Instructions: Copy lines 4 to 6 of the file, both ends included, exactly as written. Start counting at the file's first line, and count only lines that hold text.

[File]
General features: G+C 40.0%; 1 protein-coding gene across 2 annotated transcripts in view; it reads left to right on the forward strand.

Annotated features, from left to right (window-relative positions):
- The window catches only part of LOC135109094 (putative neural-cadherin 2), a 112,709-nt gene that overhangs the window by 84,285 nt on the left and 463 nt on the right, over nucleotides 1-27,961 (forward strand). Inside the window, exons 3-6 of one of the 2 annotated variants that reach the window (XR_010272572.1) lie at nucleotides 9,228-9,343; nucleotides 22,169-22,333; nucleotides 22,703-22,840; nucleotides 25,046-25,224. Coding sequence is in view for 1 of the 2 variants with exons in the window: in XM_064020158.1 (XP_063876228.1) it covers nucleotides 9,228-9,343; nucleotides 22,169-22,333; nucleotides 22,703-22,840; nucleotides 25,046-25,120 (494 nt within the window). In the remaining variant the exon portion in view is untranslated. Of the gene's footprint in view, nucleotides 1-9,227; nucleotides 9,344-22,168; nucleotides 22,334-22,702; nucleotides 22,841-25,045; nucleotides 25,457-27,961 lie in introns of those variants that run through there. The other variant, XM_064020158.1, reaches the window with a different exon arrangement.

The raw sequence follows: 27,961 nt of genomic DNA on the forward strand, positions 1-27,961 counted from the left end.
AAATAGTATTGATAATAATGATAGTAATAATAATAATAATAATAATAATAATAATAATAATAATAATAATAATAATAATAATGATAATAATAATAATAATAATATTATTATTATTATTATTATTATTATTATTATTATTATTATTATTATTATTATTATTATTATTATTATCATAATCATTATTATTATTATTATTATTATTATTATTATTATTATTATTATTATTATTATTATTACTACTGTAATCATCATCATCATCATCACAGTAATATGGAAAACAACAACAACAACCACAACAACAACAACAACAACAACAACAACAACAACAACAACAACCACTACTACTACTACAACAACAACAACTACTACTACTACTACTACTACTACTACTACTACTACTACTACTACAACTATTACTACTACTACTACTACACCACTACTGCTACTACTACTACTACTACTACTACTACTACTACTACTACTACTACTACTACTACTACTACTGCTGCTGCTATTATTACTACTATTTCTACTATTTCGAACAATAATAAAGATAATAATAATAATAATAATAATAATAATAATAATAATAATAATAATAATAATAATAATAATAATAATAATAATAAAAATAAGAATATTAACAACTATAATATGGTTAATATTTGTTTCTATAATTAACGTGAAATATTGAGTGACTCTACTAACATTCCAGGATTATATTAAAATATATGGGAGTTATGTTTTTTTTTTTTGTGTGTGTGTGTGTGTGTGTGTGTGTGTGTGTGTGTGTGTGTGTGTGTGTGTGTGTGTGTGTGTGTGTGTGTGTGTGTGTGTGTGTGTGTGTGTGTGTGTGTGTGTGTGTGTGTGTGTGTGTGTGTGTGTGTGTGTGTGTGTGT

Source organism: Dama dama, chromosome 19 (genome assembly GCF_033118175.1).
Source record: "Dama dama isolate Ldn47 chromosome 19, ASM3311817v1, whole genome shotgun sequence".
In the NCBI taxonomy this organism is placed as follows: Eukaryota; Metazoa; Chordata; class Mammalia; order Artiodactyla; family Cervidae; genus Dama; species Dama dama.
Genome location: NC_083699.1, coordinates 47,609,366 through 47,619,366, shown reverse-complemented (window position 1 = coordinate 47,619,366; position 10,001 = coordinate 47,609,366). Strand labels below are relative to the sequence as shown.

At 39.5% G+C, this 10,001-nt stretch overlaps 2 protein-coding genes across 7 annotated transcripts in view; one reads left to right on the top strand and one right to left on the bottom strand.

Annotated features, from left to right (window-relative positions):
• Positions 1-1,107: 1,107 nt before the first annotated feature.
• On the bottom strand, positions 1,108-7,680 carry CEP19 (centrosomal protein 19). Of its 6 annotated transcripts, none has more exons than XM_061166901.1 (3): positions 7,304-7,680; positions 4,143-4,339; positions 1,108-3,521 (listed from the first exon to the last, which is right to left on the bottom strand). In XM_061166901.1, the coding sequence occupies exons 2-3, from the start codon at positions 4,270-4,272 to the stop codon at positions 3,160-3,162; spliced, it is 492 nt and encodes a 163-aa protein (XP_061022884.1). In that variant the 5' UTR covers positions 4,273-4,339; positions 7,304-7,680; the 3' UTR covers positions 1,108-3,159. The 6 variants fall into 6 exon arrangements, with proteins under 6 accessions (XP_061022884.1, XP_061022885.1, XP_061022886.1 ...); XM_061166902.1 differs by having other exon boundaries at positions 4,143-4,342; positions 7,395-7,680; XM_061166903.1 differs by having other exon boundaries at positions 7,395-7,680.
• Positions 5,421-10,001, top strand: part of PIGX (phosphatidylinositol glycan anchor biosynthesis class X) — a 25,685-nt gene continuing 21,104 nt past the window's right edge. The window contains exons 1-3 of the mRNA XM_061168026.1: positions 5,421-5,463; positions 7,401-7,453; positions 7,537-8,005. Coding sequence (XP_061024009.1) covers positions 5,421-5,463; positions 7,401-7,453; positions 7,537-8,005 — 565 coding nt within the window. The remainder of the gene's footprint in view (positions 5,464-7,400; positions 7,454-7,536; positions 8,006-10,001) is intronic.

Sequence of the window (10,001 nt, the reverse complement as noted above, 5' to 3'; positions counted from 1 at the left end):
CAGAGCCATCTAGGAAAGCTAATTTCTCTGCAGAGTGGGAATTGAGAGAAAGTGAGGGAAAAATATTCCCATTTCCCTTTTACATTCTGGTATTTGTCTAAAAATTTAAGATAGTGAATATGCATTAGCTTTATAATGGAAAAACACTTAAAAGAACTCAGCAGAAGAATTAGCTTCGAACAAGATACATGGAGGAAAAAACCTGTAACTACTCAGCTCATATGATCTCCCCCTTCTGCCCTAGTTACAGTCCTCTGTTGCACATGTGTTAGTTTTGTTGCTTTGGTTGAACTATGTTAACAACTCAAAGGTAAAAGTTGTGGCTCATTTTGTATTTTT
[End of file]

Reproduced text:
The raw sequence follows: 27,961 nt of genomic DNA on the forward strand, positions 1-27,961 counted from the left end.
AAATAGTATTGATAATAATGATAGTAATAATAATAATAATAATAATAATAATAATAATAATAATAATAATAATAATAATAATGATAATAATAATAATAATAATATTATTATTATTATTATTATTATTATTATTATTATTATTATTATTATTATTATTATTATTATTATTATCATAATCATTATTATTATTATTATTATTATTATTATTATTATTATTATTATTATTATTATTATTACTACTGTAATCATCATCATCATCATCACAGTAATATGGAAAACAACAACAACAACCACAACAACAACAACAACAACAACAACAACAACAACAACAACAACCACTACTACTACTACAACAACAACAACTACTACTACTACTACTACTACTACTACTACTACTACTACTACTACAACTATTACTACTACTACTACTACACCACTACTGCTACTACTACTACTACTACTACTACTACTACTACTACTACTACTACTACTACTACTACTACTGCTGCTGCTATTATTACTACTATTTCTACTATTTCGAACAATAATAAAGATAATAATAATAATAATAATAATAATAATAATAATAATAATAATAATAATAATAATAATAATAATAATAATAATAAAAATAAGAATATTAACAACTATAATATGGTTAATATTTGTTTCTATAATTAACGTGAAATATTGAGTGACTCTACTAACATTCCAGGATTATATTAAAATATATGGGAGTTATGTTTTTTTTTTTTGTGTGTGTGTGTGTGTGTGTGTGTGTGTGTGTGTGTGTGTGTGTGTGTGTGTGTGTGTGTGTGTGTGTGTGTGTGTGTGTGTGTGTGTGTGTGTGTGTGTGTGTGTGTGTGTGTGTGTGTGTGTGTGTGTGTGTGTGTGTGTGT

Source organism: Dama dama, chromosome 19 (genome assembly GCF_033118175.1).